The conclusion is that W8 is thinner, cooler, airier and lighter performer in comparison to Ensis. The latter is more jolly, organic and denser. It also has much better rhythmic and – as a package – is subjectively more pleasant and easygoing. And it sings with a scale beyond Swiss reach, that’s one of the most striking differences. To be perfectly honest, this feature along with Ensis attack were the reminders why I enjoy uncompressed OB sound so much. Gradient Revolution happy memories returned in an instant and with a proper bang. Ah, one last thing. In the repertoire context, Aequo Audio Ensis are helluva indiscriminate floorstanders. These will go with literally any type of music of even very lousy quality. Heck, even early Rammstein scored some heavy foot tapping. Yes, with mastering flaws, yet the outcome was very good nonetheless.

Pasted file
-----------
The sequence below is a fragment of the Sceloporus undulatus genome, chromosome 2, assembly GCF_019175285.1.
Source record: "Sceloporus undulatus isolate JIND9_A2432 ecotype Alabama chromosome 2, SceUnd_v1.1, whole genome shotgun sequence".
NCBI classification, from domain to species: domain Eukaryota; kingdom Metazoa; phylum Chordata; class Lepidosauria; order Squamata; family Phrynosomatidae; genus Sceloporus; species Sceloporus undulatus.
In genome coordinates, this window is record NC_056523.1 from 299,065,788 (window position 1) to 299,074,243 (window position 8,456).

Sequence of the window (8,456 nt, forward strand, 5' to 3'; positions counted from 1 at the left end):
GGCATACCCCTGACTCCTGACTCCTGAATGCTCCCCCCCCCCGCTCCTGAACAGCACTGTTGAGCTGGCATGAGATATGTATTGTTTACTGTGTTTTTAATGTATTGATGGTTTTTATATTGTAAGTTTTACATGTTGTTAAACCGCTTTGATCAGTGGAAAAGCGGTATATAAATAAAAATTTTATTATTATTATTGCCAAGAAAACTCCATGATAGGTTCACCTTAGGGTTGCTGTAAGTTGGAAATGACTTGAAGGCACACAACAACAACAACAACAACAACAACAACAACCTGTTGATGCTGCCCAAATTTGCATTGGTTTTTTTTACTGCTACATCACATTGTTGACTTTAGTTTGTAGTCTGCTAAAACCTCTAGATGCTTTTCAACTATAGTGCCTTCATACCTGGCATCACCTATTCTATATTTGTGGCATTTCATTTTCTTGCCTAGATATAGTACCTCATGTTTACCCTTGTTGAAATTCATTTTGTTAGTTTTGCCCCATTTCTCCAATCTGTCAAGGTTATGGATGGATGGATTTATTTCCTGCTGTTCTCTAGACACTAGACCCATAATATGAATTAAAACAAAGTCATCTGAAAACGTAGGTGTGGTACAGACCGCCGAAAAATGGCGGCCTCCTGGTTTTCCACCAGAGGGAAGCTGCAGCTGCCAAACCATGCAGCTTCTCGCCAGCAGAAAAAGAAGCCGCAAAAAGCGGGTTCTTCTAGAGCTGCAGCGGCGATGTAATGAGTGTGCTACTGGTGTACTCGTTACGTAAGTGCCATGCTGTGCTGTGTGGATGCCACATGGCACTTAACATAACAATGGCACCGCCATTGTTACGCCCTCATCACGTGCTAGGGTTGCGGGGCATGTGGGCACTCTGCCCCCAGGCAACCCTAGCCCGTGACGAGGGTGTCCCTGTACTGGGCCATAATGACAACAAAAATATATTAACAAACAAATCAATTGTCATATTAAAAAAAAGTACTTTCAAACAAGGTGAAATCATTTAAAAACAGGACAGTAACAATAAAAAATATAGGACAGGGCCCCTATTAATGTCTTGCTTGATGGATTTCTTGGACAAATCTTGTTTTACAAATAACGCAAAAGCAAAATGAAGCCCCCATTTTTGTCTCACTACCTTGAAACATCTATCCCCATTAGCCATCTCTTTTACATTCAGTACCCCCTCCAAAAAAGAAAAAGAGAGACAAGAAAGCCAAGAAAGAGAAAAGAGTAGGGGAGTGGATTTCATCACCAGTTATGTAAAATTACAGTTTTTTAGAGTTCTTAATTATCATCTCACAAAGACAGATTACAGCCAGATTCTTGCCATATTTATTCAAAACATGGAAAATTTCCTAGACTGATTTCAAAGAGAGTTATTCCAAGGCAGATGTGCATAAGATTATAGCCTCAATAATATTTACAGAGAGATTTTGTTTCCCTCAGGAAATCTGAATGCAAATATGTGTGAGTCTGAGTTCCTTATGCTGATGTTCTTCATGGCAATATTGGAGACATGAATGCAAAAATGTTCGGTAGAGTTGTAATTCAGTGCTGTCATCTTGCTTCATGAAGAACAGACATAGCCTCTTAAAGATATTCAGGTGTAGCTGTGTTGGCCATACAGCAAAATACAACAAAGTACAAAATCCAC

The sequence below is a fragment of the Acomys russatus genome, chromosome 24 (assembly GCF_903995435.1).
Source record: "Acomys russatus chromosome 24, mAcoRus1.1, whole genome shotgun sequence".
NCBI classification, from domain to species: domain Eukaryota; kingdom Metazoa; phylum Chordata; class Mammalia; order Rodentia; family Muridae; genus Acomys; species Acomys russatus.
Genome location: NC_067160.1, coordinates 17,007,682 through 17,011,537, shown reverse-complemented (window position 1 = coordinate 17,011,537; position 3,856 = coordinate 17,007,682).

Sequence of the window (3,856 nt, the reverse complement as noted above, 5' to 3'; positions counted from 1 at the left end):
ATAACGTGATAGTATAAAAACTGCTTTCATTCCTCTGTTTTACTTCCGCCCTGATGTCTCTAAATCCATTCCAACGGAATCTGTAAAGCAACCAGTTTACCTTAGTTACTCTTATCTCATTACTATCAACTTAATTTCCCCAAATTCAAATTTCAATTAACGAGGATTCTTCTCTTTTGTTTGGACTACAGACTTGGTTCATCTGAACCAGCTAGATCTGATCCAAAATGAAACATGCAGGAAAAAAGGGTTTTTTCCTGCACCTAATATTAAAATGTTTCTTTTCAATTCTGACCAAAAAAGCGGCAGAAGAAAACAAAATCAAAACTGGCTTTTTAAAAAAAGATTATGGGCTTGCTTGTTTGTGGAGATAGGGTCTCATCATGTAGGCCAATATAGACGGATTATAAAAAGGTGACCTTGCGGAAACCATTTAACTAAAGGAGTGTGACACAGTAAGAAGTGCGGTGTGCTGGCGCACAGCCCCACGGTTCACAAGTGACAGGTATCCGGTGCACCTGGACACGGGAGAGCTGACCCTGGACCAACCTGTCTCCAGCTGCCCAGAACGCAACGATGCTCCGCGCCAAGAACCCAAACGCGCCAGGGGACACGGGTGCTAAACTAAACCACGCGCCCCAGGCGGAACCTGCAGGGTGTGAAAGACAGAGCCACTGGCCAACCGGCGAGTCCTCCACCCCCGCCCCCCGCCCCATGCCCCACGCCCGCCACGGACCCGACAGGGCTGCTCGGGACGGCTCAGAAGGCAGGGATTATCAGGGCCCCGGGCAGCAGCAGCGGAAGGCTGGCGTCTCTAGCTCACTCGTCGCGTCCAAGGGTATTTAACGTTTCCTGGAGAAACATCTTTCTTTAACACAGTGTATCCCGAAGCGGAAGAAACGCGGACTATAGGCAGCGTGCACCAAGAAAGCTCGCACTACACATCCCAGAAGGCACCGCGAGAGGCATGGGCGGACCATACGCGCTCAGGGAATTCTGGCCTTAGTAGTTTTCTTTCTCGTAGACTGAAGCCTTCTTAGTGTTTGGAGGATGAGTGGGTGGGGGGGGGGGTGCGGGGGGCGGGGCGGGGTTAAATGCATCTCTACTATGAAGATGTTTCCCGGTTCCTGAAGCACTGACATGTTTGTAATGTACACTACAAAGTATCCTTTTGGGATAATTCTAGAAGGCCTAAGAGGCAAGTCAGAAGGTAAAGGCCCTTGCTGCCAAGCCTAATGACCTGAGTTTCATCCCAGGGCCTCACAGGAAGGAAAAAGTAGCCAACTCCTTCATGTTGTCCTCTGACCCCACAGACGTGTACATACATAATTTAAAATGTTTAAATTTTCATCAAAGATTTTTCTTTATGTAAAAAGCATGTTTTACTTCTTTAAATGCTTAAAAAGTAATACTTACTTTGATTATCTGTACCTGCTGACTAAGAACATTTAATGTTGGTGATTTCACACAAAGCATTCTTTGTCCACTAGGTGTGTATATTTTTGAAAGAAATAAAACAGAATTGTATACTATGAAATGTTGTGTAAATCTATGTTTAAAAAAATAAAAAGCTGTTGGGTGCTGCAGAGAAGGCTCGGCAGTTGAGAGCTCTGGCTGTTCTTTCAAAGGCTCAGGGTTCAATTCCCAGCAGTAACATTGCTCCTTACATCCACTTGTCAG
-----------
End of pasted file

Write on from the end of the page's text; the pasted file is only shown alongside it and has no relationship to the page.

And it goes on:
Aequo Audio Ensis floorstanders are a very positive surprise. I’d gladly swap my W8 for a pair of these without any looking back ever since. Too many factors impressed me to a degree too great to conclude this Dutch adventure in any other way. Ensis is marvelously made, visually tasty. This design isn’t of course fully universal as no such thing exists. If one is into 15′ drivers loaded monolithic sarcophagus, he might say “nay” to our Dutch champ. And that’s perfectly fine. Yet I’m sure that vast majority of people will find these speakers dandy enough to find a place for them in a living room. In my opinion, Ensis is visually not only different. but also not overbearing. It represents safe, aesthetic and quaint form, which will be appreciated by many females out there.